Well its here Folks! Warm sunshine, warm rain and apparently hail storms and all! Spring has arrived.
Check out this Video! – http://s63.photobucket.com/albums/h155/podtrippin/?action=view¤t=DSCN0702.flv
March 21st rolled around and I was unsure whether or not this whole spring thing even existed. After almost 2 years away from seasons, (an endless summer from Philly to California to New Zealand and then the seasonless Northwest) this winter really beat me up. I was a flat tire, loud music and “not another piece of garbage” away from finding the quickest way out of Philadelphia. But then I got my new job at Greensgrow, we received our seed donation from High Mowing Organic Seed, I finished our “cold frame”/greenhouse and started those seeds and suddenly my return to the “City that Loves You Back After Beating You Up a Few Times” really doesn’t seem that bad!
I woke up this morning bright and early with the birds, 6:00 to be exact. My eyes were foggy and my alarm clock just wouldn’t understand what snooze meant. So in my early morning daze I lay under my warm sheets and realized that aside from my alarm clock, there wasn’t a singe abrasive noise entering my eardrums. My neighbors weren’t blasting their awful second rate hip hop, there weren’t mopeds and mini pocket rocket motor cycles roaring by and there wasn’t a single person screaming, as if the sky were falling, across the street. All I could here were birds, yes birds, a chorus of birds. I was dumbstruck. I lived in this city for almost 5 years, 2 of them were in this neighborhood, and nothing ever bothered me about the garbage, the noise, the lack of nature or the anger in any given person walking down the street. But a year and a half in California, New Zealand and Oregon will turn you into a person that forgets what life in the city is all about. Honestly, as much as life on the west coast and that exotic island on the other side of the world was easy going and surrounded by beauty, I realize how much the true and sometimes harsh realities of life that exist here in Philadelphia are what make life exciting and allow you to appreciate each breath, each swallow and each chew. It is easy to forget that the birds still sing, the sun does shines, the trees bloom and plants do still grow after the dreary and dark months of Philadelphia winters.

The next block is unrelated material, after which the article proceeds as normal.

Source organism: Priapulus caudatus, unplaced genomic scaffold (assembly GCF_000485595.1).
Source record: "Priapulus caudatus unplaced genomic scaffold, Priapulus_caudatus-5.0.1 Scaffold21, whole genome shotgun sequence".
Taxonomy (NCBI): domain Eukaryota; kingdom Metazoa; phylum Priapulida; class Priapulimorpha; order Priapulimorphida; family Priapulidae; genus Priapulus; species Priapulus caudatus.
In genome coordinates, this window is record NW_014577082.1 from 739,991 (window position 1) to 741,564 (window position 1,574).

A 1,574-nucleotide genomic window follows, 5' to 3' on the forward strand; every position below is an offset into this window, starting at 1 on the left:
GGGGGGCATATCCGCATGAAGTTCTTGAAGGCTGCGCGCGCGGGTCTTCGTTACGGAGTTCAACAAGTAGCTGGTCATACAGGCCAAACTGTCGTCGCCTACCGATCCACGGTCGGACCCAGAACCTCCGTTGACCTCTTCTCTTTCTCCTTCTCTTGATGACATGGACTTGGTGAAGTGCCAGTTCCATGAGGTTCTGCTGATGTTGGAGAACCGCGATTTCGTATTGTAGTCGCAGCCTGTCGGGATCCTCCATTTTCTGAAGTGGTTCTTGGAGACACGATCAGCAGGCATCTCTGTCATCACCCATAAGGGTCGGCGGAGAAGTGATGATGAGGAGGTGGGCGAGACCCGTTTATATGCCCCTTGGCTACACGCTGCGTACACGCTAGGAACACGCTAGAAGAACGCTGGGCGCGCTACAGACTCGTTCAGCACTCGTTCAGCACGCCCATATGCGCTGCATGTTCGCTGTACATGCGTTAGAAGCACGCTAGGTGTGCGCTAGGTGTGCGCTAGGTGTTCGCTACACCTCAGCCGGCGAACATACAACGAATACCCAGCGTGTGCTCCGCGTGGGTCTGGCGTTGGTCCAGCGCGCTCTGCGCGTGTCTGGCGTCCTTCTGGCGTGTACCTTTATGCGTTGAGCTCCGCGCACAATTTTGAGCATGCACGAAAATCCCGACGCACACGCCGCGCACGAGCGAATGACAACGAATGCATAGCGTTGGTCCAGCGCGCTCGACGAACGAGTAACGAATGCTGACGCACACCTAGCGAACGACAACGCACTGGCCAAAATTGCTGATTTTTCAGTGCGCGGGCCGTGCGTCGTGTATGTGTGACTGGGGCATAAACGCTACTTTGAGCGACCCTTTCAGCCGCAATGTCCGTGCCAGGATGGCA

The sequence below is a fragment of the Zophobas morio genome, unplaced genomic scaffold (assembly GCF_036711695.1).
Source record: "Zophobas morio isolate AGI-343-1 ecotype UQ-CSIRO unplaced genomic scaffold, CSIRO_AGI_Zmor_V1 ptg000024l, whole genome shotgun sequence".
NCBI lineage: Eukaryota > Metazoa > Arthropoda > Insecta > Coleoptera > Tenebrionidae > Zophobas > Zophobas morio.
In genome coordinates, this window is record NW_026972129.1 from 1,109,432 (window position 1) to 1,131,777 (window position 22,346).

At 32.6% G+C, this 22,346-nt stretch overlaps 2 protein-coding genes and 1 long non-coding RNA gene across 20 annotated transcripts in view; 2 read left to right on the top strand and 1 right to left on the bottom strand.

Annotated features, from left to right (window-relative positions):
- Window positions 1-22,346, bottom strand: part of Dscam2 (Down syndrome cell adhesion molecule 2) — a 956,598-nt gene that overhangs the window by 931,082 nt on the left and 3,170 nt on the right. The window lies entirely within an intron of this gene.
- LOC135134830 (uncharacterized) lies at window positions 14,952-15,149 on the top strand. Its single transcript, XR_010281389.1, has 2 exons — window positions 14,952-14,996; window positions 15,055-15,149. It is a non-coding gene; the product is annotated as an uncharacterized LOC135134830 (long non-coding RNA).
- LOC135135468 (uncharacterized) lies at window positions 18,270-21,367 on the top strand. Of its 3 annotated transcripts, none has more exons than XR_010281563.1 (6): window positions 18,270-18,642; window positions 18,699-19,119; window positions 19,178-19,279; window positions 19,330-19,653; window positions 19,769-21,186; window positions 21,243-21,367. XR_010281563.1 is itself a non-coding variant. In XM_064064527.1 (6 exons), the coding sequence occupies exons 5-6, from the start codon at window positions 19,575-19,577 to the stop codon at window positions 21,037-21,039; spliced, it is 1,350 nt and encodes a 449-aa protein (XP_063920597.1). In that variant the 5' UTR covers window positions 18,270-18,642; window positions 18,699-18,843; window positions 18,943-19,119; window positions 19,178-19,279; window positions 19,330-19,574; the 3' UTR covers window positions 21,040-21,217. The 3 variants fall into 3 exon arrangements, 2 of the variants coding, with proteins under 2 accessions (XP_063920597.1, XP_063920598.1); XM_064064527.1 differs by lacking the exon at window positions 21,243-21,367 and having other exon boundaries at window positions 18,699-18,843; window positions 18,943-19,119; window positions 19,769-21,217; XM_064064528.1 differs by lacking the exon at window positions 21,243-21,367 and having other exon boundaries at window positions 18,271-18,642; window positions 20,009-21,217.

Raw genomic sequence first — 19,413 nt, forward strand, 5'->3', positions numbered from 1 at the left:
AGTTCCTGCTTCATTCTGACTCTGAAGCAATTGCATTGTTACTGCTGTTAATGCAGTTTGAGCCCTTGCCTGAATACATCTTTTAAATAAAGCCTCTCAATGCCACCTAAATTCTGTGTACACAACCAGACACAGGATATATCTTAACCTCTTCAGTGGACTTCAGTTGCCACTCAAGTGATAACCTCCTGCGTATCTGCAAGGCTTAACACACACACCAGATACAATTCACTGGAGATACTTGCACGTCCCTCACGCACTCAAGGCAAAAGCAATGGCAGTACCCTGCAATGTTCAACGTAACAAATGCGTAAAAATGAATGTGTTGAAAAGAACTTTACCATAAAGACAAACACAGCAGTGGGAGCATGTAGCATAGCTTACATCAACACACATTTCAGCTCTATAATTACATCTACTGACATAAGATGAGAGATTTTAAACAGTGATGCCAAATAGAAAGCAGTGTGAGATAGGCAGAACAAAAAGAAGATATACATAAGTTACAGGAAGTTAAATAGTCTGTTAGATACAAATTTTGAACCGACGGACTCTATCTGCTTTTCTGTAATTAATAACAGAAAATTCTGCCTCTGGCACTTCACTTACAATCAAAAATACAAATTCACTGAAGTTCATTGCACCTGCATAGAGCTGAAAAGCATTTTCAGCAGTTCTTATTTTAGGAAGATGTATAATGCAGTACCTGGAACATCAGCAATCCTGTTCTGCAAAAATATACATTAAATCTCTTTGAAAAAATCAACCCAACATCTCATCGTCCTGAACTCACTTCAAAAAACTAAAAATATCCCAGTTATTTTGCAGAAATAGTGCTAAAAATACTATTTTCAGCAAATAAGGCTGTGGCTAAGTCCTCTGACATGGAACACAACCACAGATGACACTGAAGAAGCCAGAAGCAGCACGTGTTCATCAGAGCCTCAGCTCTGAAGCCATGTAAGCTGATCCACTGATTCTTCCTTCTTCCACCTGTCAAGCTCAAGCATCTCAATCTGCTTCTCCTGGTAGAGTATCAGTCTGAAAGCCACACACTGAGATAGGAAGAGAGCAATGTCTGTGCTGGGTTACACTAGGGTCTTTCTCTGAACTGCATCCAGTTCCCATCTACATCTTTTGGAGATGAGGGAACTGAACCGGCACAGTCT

So as I was sitting on my back porch, enjoying my much needed strong coffee and watching the birds dive into the lots of the future Emerald Street Urban Farm for nesting materials, I looked around and realized how much we have accomplished since our last blog post. Elissa and I dusted off our “Timeline” last night and ended up crossing off basically everything!